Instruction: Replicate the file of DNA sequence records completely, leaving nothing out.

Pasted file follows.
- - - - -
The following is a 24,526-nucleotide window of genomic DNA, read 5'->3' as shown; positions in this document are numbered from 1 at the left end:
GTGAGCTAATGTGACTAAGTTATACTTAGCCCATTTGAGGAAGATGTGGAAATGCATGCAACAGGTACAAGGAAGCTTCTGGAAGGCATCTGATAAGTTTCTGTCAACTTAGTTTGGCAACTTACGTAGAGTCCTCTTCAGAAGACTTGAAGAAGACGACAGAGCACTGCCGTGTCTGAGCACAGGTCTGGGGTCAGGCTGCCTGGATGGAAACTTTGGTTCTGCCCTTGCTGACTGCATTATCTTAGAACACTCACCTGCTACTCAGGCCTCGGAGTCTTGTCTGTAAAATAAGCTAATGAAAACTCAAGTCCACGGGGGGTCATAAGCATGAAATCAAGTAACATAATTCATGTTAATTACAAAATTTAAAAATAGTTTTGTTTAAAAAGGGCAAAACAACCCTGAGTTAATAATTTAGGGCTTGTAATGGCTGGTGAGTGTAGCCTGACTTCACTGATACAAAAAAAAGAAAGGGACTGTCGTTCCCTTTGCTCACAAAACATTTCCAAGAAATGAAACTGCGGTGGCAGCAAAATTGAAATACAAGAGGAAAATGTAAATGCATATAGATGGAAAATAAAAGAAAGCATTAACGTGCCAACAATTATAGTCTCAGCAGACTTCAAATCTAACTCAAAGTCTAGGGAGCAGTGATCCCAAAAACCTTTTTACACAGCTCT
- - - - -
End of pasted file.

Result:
The following is a 24,526-nucleotide window of genomic DNA, read 5'->3' as shown; positions in this document are numbered from 1 at the left end:
GTGAGCTAATGTGACTAAGTTATACTTAGCCCATTTGAGGAAGATGTGGAAATGCATGCAACAGGTACAAGGAAGCTTCTGGAAGGCATCTGATAAGTTTCTGTCAACTTAGTTTGGCAACTTACGTAGAGTCCTCTTCAGAAGACTTGAAGAAGACGACAGAGCACTGCCGTGTCTGAGCACAGGTCTGGGGTCAGGCTGCCTGGATGGAAACTTTGGTTCTGCCCTTGCTGACTGCATTATCTTAGAACACTCACCTGCTACTCAGGCCTCGGAGTCTTGTCTGTAAAATAAGCTAATGAAAACTCAAGTCCACGGGGGGTCATAAGCATGAAATCAAGTAACATAATTCATGTTAATTACAAAATTTAAAAATAGTTTTGTTTAAAAAGGGCAAAACAACCCTGAGTTAATAATTTAGGGCTTGTAATGGCTGGTGAGTGTAGCCTGACTTCACTGATACAAAAAAAAGAAAGGGACTGTCGTTCCCTTTGCTCACAAAACATTTCCAAGAAATGAAACTGCGGTGGCAGCAAAATTGAAATACAAGAGGAAAATGTAAATGCATATAGATGGAAAATAAAAGAAAGCATTAACGTGCCAACAATTATAGTCTCAGCAGACTTCAAATCTAACTCAAAGTCTAGGGAGCAGTGATCCCAAAAACCTTTTTACACAGCTCT